Prwe (Λ)
Since < 1, we can substitute by to get an upper bound on prwe(Λ), which gives
Prwe (Λ)

The sum of neighbor(w,d) over d (from 1 to ) is nothing but k and kwt depends on k(w) and WtV(w).
prwe(Λ) < C1 kwt
Where c1 is some constant. for = 1, prwe(Λ) ∝ kwt. If we ignore the distribution of the words, that is if we assume p(w) = 1/N, then prwe(Λ) ∝ k. Thus, the quantity kwt provides a good estimate of the probability of RWE in a language.


SpellNet was constructed for three languages English, Hindi, Bengali in order to do comparative study of lexicon effect on spell check complexity across these three languages. For Bengali and Hindi Brahmi-derived script and Devnagri scripts were used respectively. For English they used Roman script. Lexica of three languages were collected from open sources i.e for English source was; for Hindi and Bengali it was Central Institute of Indian Languages. Around 10000 words were collected all together with near equal amount for each language. In the current study is considered to 1, 3 and 5 respectively. Since at 5 makes the whole graph connected so taking more then 5 doesn’t have any significance. The statistical information obtained for all three SpellNets for all three value of is as shown in bellow table.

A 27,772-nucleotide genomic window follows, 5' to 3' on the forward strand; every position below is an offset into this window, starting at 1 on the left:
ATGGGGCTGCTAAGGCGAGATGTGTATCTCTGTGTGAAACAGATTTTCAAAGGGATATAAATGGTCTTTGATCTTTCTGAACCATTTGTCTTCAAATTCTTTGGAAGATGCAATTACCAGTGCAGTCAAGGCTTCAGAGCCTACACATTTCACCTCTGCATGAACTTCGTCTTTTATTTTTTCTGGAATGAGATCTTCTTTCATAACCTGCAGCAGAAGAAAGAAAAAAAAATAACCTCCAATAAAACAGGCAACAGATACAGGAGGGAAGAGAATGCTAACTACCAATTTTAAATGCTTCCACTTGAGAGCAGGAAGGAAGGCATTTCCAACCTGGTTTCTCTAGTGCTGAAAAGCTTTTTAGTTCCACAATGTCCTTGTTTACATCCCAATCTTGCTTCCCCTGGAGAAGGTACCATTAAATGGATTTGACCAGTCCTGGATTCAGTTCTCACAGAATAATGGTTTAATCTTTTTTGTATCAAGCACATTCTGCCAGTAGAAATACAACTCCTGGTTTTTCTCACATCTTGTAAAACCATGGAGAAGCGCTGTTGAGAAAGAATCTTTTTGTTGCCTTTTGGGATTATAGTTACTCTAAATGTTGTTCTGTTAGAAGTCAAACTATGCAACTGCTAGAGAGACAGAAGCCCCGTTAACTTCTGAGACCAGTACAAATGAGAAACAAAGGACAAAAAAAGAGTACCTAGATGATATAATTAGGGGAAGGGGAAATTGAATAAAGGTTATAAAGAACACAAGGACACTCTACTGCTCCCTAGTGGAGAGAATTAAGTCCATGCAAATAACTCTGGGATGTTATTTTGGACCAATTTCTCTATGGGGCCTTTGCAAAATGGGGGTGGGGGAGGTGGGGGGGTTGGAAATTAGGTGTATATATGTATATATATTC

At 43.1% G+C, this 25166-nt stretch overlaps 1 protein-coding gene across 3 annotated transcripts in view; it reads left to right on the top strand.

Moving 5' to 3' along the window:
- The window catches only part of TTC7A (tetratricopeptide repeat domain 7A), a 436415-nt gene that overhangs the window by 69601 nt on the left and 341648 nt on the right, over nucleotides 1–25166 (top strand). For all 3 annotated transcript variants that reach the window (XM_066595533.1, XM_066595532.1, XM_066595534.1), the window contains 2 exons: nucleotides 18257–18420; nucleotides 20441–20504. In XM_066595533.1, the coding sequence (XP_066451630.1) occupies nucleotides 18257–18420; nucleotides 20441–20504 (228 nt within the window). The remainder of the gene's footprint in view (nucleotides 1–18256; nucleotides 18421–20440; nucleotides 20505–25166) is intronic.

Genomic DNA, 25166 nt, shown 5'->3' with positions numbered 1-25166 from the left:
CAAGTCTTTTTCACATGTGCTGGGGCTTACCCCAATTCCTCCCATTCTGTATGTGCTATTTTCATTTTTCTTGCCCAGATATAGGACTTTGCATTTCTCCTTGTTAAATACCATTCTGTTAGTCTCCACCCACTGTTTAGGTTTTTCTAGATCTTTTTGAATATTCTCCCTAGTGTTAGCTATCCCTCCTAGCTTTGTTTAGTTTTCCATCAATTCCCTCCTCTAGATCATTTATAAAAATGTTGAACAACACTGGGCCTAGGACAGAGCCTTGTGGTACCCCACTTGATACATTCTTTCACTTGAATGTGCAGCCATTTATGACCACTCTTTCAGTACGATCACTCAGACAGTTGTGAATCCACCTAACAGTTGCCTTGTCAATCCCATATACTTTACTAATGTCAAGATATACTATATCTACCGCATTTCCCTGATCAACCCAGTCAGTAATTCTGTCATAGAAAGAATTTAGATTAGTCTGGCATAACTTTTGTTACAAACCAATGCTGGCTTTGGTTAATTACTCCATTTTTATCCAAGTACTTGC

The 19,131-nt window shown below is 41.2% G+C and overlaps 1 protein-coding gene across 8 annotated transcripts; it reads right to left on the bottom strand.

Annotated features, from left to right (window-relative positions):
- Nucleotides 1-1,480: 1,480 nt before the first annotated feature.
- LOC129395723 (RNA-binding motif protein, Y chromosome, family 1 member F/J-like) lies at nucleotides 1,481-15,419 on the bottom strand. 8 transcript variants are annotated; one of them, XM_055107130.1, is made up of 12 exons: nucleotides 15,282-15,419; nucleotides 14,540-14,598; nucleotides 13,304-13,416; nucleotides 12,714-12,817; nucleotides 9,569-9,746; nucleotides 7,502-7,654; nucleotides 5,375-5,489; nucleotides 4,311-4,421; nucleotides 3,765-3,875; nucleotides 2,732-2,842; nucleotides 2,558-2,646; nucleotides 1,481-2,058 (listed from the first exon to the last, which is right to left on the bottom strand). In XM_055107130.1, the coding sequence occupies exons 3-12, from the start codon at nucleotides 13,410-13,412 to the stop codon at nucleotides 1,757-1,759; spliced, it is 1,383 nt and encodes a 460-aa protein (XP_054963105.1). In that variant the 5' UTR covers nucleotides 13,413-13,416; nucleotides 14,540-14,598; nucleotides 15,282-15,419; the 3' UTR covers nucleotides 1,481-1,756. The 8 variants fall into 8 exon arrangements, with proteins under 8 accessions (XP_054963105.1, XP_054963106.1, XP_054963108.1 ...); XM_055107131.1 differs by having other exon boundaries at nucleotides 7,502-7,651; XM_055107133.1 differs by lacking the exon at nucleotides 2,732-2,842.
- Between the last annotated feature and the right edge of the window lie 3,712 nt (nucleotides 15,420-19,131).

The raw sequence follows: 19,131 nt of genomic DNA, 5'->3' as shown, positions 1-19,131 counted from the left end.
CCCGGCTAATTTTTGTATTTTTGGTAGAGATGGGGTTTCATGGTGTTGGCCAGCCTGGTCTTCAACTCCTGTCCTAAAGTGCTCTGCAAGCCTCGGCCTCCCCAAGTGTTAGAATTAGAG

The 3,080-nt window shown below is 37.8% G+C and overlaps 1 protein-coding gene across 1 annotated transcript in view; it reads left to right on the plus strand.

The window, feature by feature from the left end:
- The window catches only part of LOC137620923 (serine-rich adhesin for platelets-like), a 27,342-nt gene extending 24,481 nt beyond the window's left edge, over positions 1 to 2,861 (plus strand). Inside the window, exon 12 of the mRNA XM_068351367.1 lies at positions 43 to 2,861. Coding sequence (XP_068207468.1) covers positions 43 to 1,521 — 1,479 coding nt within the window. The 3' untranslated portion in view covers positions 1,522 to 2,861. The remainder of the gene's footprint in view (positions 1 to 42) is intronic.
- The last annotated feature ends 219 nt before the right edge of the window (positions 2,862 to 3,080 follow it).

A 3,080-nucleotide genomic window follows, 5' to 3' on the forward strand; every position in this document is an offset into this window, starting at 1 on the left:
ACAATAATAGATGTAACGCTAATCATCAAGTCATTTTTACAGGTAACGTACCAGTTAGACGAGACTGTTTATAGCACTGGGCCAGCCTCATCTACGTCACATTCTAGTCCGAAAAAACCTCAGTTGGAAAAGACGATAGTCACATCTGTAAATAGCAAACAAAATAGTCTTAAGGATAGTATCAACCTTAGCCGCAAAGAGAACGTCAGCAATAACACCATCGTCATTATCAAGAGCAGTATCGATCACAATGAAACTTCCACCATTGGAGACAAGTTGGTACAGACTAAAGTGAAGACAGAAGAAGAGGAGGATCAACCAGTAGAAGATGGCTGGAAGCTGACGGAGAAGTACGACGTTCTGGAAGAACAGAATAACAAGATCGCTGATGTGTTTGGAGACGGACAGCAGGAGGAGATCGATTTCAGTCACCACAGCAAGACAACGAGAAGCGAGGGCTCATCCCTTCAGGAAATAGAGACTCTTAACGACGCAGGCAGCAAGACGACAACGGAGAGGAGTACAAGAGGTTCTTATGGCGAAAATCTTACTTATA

TABLE 1: Statistical Analysis (M: number of Edges k: average degree and kw weighted average degree)

The cumulative degree distribution of all three languages at different threshold is represented in figure 2

Figure 2: Cumulative degree distribution at different thresholds

(Figure 3: Scatter-plots for degree versus unigram frequency at different threshold for Hindi)

At = 1, the average weighted degrees for Hindi, Bengali and English are 13.81, 7.73 and 6.61 respectively. Thus, the probability of RWE in Hindi is significantly higher than that of Bengali, which in turn is higher than that of English. Similar thing has also been observed for other values of This is also evident from Figures 2, which show the distribution of Hindi to lie above that of Bengali, which lies above English (for all thresholds). The average degree k is substantially smaller (0.5 to 0.33 times) than the average weighted degree kwi for all the 9 SpellNets. This suggests that the higher degree nodes in SpellNet have higher node weight (i.e. occurrence frequency). Indeed, as shown in Figure 3 for Hindi, the high unigram frequency of a node implies higher degree, though the reverse is not true. The scatter-plots for the other languages are similar in nature.

  1. Choudhury, Monojit, et al. "How difficult is it to develop a perfect spell-checker? A cross-linguistic analysis through complex network approach." arXiv preprint physics/0703198 (2007).
  2. R. Albert and A. L. Barab´asi. 2002. Statistical mechanics of complex networks. Reviews of Modern Physics, 74:47–97.
  3. M. Choudhury, A. Mukherjee, A. Basu, and N. Ganguly. 2006. Analysis and synthesis of the distribution of consonants over languages: A complex network approach. In Proceedings of the COLING/ACL Main Conference Poster Sessions, pages 128–135.